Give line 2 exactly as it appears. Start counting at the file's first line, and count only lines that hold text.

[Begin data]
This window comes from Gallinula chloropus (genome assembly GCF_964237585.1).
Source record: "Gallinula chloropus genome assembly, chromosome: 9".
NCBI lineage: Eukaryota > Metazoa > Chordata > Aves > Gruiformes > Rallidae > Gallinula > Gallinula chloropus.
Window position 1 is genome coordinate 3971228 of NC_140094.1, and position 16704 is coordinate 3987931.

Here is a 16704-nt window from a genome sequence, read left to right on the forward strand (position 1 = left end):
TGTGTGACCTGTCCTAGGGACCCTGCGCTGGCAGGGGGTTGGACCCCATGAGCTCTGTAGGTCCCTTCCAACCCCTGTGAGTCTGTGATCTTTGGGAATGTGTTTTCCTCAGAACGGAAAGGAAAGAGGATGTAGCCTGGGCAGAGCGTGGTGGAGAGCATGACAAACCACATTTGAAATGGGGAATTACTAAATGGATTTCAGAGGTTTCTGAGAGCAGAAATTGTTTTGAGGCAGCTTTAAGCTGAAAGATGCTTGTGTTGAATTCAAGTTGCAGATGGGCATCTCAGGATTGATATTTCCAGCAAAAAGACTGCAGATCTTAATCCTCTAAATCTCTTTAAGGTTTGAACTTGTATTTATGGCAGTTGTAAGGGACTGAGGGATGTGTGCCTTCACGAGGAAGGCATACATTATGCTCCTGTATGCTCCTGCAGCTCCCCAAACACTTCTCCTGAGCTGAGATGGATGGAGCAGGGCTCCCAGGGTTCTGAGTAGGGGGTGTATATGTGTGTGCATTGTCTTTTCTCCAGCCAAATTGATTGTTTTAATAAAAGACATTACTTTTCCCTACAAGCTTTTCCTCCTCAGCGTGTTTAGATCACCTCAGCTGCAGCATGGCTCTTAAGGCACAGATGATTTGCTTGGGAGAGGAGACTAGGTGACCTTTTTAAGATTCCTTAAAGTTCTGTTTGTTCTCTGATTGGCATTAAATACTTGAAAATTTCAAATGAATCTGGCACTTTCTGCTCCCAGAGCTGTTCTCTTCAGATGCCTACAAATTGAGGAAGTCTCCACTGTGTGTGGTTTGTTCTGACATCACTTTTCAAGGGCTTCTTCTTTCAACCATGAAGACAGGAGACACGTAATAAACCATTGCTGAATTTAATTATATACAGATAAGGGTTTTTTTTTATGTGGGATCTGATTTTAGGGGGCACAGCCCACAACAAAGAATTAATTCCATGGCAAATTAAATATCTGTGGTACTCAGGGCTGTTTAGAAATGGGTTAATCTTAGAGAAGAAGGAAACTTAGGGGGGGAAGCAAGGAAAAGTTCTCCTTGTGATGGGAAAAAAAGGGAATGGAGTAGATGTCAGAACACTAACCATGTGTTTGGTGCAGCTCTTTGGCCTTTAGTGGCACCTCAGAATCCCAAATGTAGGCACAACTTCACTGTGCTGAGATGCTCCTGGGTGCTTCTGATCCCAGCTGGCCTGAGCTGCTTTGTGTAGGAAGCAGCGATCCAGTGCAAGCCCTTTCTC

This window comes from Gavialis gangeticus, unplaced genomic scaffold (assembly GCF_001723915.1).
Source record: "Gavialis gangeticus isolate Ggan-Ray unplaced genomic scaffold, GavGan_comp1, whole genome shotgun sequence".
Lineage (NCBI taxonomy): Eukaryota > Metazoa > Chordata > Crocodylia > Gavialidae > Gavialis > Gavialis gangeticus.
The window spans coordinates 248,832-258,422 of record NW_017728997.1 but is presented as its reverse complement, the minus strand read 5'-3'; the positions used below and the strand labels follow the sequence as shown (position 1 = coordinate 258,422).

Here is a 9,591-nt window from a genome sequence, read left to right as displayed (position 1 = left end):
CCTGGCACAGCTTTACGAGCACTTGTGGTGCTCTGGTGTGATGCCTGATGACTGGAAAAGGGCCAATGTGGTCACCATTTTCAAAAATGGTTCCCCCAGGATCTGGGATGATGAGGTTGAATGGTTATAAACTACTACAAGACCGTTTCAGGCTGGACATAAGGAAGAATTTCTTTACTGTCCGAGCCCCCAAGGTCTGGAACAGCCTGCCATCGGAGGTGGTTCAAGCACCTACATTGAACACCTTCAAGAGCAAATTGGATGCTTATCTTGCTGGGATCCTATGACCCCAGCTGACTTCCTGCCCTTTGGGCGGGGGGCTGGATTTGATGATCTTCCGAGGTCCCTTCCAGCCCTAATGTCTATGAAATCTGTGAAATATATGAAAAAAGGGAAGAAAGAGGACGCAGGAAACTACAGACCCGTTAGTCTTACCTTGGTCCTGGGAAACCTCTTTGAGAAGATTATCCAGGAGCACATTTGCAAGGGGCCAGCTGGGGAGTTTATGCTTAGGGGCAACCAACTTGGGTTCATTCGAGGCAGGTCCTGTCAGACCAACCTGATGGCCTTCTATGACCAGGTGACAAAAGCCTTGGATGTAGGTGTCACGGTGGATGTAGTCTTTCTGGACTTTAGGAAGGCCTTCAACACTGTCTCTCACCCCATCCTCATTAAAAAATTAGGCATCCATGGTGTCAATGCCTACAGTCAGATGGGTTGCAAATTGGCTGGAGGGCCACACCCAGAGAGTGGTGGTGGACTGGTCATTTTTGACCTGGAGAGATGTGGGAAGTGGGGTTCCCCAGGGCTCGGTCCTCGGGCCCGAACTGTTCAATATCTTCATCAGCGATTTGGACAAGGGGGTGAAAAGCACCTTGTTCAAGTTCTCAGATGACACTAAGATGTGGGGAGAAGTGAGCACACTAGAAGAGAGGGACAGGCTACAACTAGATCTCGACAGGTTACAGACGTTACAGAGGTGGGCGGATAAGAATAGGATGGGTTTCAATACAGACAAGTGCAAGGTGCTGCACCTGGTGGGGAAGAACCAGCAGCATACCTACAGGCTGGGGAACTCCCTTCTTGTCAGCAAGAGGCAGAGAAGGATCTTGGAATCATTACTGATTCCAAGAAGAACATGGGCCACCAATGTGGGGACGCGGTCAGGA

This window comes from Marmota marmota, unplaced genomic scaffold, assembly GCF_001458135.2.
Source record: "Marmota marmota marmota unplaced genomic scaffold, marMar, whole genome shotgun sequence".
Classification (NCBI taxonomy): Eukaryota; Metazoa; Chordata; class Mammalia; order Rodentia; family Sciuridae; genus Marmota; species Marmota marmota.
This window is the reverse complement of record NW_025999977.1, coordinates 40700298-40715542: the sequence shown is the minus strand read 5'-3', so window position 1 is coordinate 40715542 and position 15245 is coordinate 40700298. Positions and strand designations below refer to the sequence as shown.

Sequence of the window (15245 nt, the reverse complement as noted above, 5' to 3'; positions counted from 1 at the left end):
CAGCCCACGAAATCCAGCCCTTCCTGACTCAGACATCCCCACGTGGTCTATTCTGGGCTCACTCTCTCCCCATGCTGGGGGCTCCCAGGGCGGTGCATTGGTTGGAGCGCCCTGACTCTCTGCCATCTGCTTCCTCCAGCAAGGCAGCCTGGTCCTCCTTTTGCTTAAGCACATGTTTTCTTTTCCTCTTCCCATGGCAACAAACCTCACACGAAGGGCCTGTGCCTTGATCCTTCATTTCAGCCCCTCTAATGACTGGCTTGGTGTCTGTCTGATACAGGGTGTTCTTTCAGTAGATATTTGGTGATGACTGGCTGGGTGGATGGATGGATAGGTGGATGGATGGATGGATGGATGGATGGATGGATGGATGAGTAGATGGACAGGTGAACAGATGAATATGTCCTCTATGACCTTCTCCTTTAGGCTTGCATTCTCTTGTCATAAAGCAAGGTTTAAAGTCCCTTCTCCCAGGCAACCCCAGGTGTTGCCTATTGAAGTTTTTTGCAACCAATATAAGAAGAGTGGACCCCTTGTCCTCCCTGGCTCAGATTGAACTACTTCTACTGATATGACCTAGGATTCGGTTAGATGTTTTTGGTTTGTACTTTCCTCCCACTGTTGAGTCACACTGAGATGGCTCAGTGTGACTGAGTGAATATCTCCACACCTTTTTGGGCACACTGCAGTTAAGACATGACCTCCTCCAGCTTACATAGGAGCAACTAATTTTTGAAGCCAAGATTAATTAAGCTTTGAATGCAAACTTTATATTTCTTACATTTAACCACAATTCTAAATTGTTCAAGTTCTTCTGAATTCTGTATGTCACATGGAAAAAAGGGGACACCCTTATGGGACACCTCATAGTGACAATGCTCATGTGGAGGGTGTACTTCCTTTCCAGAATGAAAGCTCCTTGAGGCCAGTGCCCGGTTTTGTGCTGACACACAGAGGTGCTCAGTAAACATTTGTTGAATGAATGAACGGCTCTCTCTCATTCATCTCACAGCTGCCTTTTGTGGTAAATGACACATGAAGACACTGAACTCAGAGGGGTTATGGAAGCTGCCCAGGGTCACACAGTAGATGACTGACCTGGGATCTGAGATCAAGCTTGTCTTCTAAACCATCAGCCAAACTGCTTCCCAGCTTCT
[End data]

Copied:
Source record: "Gallinula chloropus genome assembly, chromosome: 9".